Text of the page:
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Title: Professional Software Development

Review Date, Jan 2004
Author: Steve McConnell
Pub: Addison Wesley
ISBN: 0-321-19367-9
COST: - 29.99 USD
Cover: soft
Pages :240
Keywords: software development, professional development, systems, process
Recommendation: Recommended for US readers only
Source: - ACCU

I looked at this book with some enthusiasm as I had just written a piece on similar lines for an Embedded Systems Engineering magazine. (see the ESE columns on the ESE web site or my own www.phaedsys.org). This book looks at what makes a software engineer, personality types, the way we work, and the authors own “pilgrims progress” of how he moved from being a interested in programming though to wanting licensed software professionals. It is fascinating and raises many points.


Rather than a book on project management or code development, which is does mention in passing, this looks at the philosophy, ethics and practicalities of being a software engineer. It looks at working practices, including stock options, overtime and free t-shirts. Engineering, art, bridge building and software are all linked with contrasts in their professions and discipline. All thought provoking stuff.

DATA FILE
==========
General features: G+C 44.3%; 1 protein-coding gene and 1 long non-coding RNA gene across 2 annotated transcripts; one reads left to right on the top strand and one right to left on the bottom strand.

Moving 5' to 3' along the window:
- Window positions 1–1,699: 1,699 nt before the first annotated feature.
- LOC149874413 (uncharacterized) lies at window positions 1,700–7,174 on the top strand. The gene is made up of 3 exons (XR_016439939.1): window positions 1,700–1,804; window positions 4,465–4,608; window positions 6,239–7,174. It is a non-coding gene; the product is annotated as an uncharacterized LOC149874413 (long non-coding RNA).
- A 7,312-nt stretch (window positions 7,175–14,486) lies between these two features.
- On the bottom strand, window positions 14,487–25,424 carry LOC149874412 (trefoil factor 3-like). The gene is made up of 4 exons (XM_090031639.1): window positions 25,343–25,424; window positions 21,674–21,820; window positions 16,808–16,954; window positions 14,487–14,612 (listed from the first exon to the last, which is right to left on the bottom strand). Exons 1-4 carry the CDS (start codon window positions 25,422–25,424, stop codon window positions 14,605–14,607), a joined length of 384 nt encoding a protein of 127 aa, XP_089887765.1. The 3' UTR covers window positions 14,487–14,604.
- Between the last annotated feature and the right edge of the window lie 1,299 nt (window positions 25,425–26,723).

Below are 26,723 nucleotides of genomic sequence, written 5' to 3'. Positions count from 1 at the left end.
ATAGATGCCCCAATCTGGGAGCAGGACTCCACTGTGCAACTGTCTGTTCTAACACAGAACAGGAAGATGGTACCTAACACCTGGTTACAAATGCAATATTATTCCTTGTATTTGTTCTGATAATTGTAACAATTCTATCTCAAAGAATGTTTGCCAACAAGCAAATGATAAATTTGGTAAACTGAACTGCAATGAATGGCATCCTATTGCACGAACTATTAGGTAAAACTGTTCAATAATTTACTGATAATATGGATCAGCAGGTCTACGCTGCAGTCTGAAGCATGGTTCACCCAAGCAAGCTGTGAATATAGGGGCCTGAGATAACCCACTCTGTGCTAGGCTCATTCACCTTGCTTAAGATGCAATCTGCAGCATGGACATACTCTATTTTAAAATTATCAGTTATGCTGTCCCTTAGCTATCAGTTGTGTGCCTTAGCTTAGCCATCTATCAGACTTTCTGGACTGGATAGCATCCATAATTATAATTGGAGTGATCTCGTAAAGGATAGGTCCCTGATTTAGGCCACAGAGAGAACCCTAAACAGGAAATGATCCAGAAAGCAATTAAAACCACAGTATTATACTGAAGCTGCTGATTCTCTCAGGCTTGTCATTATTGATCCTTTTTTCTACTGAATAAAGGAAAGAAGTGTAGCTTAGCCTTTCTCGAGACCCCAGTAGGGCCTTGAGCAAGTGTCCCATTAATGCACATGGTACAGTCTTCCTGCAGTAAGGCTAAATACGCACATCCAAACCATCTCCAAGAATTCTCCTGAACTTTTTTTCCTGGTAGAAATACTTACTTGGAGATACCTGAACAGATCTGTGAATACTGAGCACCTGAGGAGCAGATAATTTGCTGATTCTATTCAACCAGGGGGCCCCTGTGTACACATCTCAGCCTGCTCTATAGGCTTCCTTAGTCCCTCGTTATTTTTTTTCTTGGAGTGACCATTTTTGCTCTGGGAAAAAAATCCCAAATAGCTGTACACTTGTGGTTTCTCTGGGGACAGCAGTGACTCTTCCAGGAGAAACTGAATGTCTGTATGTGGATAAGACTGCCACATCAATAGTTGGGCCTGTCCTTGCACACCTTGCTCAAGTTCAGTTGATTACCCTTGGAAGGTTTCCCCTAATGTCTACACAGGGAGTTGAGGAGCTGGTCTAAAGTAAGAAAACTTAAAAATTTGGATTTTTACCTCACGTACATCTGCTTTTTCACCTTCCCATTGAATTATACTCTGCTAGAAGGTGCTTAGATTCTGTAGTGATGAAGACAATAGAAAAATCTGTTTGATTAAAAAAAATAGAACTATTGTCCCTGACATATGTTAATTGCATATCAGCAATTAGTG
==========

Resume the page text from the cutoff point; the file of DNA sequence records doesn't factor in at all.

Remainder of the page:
A large part of the book, perhaps half, looks at licensing professional engineer and sets out how this could be done in the US. It covers qualifications, experience, training and industry exams in fact virtually everything that BCS or IEE membership and Chartered Engineer requires. The author mentions every US body but chose not to mention the IEE, BCS or the C.Eng in the book although he does know about them and looked at the prior to writing this book.


Whilst the book is well done and well thought out it’s total US centric view that re-invents the wheel and ignores all the current systems in Europe makes it highly recommended for US readers but of little use for any one else. In fact it could be misleading for European readers who may not realise that there is already a UK and European wide professional Engineer (and Professional Software Engineer) system that has been running for some decades. This is a pity as I fully support the reasoning and the thrust of the book.


So I can only recommend this book for US readers. In fact I would suggest that it is essential for all US programmers or software Engineers. UK/European based programmers can get the same information by joining the IEE or BCS.